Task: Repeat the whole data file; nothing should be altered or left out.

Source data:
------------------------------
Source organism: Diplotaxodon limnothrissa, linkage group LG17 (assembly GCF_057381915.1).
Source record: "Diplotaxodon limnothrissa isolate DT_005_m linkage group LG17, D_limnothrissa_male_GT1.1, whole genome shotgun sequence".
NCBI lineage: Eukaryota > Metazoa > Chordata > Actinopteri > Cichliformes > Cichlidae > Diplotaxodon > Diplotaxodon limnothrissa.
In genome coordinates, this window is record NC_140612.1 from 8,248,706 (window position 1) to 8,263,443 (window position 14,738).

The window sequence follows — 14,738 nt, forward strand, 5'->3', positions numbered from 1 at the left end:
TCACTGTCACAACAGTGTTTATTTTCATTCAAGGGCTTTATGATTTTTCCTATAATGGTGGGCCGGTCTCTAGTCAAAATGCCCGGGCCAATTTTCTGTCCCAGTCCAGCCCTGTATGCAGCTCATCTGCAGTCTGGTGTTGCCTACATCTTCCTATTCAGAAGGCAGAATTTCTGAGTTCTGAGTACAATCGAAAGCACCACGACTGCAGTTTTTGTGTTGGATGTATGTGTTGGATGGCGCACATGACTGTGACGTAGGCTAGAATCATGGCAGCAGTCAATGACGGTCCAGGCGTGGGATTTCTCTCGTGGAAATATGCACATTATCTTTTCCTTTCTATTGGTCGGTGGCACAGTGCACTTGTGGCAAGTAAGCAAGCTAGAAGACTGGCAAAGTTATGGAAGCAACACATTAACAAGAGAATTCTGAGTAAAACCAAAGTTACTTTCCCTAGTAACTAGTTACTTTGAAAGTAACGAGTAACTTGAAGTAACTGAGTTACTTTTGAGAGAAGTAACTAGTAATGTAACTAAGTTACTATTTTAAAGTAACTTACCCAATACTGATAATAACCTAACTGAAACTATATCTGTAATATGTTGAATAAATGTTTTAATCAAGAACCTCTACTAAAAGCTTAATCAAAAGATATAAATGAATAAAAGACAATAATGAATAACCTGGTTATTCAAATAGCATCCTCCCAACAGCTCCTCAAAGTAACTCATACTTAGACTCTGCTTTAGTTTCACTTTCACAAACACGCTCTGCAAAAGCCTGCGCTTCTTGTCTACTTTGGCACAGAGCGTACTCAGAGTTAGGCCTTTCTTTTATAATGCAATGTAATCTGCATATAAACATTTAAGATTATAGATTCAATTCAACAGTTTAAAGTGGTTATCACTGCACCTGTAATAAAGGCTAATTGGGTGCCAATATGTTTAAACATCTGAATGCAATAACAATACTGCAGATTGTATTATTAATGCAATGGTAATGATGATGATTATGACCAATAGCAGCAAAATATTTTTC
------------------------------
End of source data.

Source organism: Diplotaxodon limnothrissa, linkage group LG17 (assembly GCF_057381915.1).
Source record: "Diplotaxodon limnothrissa isolate DT_005_m linkage group LG17, D_limnothrissa_male_GT1.1, whole genome shotgun sequence".
NCBI lineage: Eukaryota > Metazoa > Chordata > Actinopteri > Cichliformes > Cichlidae > Diplotaxodon > Diplotaxodon limnothrissa.
In genome coordinates, this window is record NC_140612.1 from 8,248,706 (window position 1) to 8,263,443 (window position 14,738).

The window sequence follows — 14,738 nt, forward strand, 5'->3', positions numbered from 1 at the left end:
TCACTGTCACAACAGTGTTTATTTTCATTCAAGGGCTTTATGATTTTTCCTATAATGGTGGGCCGGTCTCTAGTCAAAATGCCCGGGCCAATTTTCTGTCCCAGTCCAGCCCTGTATGCAGCTCATCTGCAGTCTGGTGTTGCCTACATCTTCCTATTCAGAAGGCAGAATTTCTGAGTTCTGAGTACAATCGAAAGCACCACGACTGCAGTTTTTGTGTTGGATGTATGTGTTGGATGGCGCACATGACTGTGACGTAGGCTAGAATCATGGCAGCAGTCAATGACGGTCCAGGCGTGGGATTTCTCTCGTGGAAATATGCACATTATCTTTTCCTTTCTATTGGTCGGTGGCACAGTGCACTTGTGGCAAGTAAGCAAGCTAGAAGACTGGCAAAGTTATGGAAGCAACACATTAACAAGAGAATTCTGAGTAAAACCAAAGTTACTTTCCCTAGTAACTAGTTACTTTGAAAGTAACGAGTAACTTGAAGTAACTGAGTTACTTTTGAGAGAAGTAACTAGTAATGTAACTAAGTTACTATTTTAAAGTAACTTACCCAATACTGATAATAACCTAACTGAAACTATATCTGTAATATGTTGAATAAATGTTTTAATCAAGAACCTCTACTAAAAGCTTAATCAAAAGATATAAATGAATAAAAGACAATAATGAATAACCTGGTTATTCAAATAGCATCCTCCCAACAGCTCCTCAAAGTAACTCATACTTAGACTCTGCTTTAGTTTCACTTTCACAAACACGCTCTGCAAAAGCCTGCGCTTCTTGTCTACTTTGGCACAGAGCGTACTCAGAGTTAGGCCTTTCTTTTATAATGCAATGTAATCTGCATATAAACATTTAAGATTATAGATTCAATTCAACAGTTTAAAGTGGTTATCACTGCACCTGTAATAAAGGCTAATTGGGTGCCAATATGTTTAAACATCTGAATGCAATAACAATACTGCAGATTGTATTATTAATGCAATGGTAATGATGATGATTATGACCAATAGCAGCAAAATATTTTTC